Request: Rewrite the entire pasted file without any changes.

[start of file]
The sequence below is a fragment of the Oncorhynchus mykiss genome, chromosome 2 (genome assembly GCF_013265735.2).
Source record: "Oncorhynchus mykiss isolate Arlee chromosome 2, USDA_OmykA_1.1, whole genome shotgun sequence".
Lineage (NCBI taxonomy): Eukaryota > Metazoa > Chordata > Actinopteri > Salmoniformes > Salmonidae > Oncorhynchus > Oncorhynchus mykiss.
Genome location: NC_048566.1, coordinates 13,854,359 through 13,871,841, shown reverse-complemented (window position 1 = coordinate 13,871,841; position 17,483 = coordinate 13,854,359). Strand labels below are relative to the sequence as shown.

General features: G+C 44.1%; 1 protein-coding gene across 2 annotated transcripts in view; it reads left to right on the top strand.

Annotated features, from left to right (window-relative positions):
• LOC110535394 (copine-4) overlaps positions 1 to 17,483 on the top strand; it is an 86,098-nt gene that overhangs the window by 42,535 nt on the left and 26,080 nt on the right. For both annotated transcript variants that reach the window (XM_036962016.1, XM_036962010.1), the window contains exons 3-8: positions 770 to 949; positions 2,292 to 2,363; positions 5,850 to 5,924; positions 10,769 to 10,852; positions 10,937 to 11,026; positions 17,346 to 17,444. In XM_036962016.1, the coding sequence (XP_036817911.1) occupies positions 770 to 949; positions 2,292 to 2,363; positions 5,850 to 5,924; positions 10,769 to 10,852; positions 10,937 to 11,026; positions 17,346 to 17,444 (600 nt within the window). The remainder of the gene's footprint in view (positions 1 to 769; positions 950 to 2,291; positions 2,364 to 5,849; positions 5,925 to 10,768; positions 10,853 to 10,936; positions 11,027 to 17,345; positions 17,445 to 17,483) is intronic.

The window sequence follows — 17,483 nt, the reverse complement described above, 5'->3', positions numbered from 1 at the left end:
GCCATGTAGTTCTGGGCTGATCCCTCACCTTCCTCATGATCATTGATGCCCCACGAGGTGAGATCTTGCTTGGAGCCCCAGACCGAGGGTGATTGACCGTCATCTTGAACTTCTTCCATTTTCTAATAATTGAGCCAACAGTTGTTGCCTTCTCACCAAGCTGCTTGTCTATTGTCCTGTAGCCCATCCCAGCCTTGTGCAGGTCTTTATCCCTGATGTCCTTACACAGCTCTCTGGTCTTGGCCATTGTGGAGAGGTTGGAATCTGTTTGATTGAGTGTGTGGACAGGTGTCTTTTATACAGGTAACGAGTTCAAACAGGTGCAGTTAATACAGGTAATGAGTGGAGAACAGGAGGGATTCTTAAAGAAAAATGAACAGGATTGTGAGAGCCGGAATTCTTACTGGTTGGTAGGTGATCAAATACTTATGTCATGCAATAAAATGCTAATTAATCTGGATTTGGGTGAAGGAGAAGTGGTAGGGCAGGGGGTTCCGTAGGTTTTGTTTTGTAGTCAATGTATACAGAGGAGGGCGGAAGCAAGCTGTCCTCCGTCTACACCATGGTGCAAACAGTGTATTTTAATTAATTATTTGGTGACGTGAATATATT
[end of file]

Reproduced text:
The sequence below is a fragment of the Oncorhynchus mykiss genome, chromosome 2 (genome assembly GCF_013265735.2).
Source record: "Oncorhynchus mykiss isolate Arlee chromosome 2, USDA_OmykA_1.1, whole genome shotgun sequence".
Lineage (NCBI taxonomy): Eukaryota > Metazoa > Chordata > Actinopteri > Salmoniformes > Salmonidae > Oncorhynchus > Oncorhynchus mykiss.
Genome location: NC_048566.1, coordinates 13,854,359 through 13,871,841, shown reverse-complemented (window position 1 = coordinate 13,871,841; position 17,483 = coordinate 13,854,359). Strand labels below are relative to the sequence as shown.

General features: G+C 44.1%; 1 protein-coding gene across 2 annotated transcripts in view; it reads left to right on the top strand.

Annotated features, from left to right (window-relative positions):
• LOC110535394 (copine-4) overlaps positions 1 to 17,483 on the top strand; it is an 86,098-nt gene that overhangs the window by 42,535 nt on the left and 26,080 nt on the right. For both annotated transcript variants that reach the window (XM_036962016.1, XM_036962010.1), the window contains exons 3-8: positions 770 to 949; positions 2,292 to 2,363; positions 5,850 to 5,924; positions 10,769 to 10,852; positions 10,937 to 11,026; positions 17,346 to 17,444. In XM_036962016.1, the coding sequence (XP_036817911.1) occupies positions 770 to 949; positions 2,292 to 2,363; positions 5,850 to 5,924; positions 10,769 to 10,852; positions 10,937 to 11,026; positions 17,346 to 17,444 (600 nt within the window). The remainder of the gene's footprint in view (positions 1 to 769; positions 950 to 2,291; positions 2,364 to 5,849; positions 5,925 to 10,768; positions 10,853 to 10,936; positions 11,027 to 17,345; positions 17,445 to 17,483) is intronic.

The window sequence follows — 17,483 nt, the reverse complement described above, 5'->3', positions numbered from 1 at the left end:
GCCATGTAGTTCTGGGCTGATCCCTCACCTTCCTCATGATCATTGATGCCCCACGAGGTGAGATCTTGCTTGGAGCCCCAGACCGAGGGTGATTGACCGTCATCTTGAACTTCTTCCATTTTCTAATAATTGAGCCAACAGTTGTTGCCTTCTCACCAAGCTGCTTGTCTATTGTCCTGTAGCCCATCCCAGCCTTGTGCAGGTCTTTATCCCTGATGTCCTTACACAGCTCTCTGGTCTTGGCCATTGTGGAGAGGTTGGAATCTGTTTGATTGAGTGTGTGGACAGGTGTCTTTTATACAGGTAACGAGTTCAAACAGGTGCAGTTAATACAGGTAATGAGTGGAGAACAGGAGGGATTCTTAAAGAAAAATGAACAGGATTGTGAGAGCCGGAATTCTTACTGGTTGGTAGGTGATCAAATACTTATGTCATGCAATAAAATGCTAATTAATCTGGATTTGGGTGAAGGAGAAGTGGTAGGGCAGGGGGTTCCGTAGGTTTTGTTTTGTAGTCAATGTATACAGAGGAGGGCGGAAGCAAGCTGTCCTCCGTCTACACCATGGTGCAAACAGTGTATTTTAATTAATTATTTGGTGACGTGAATATATT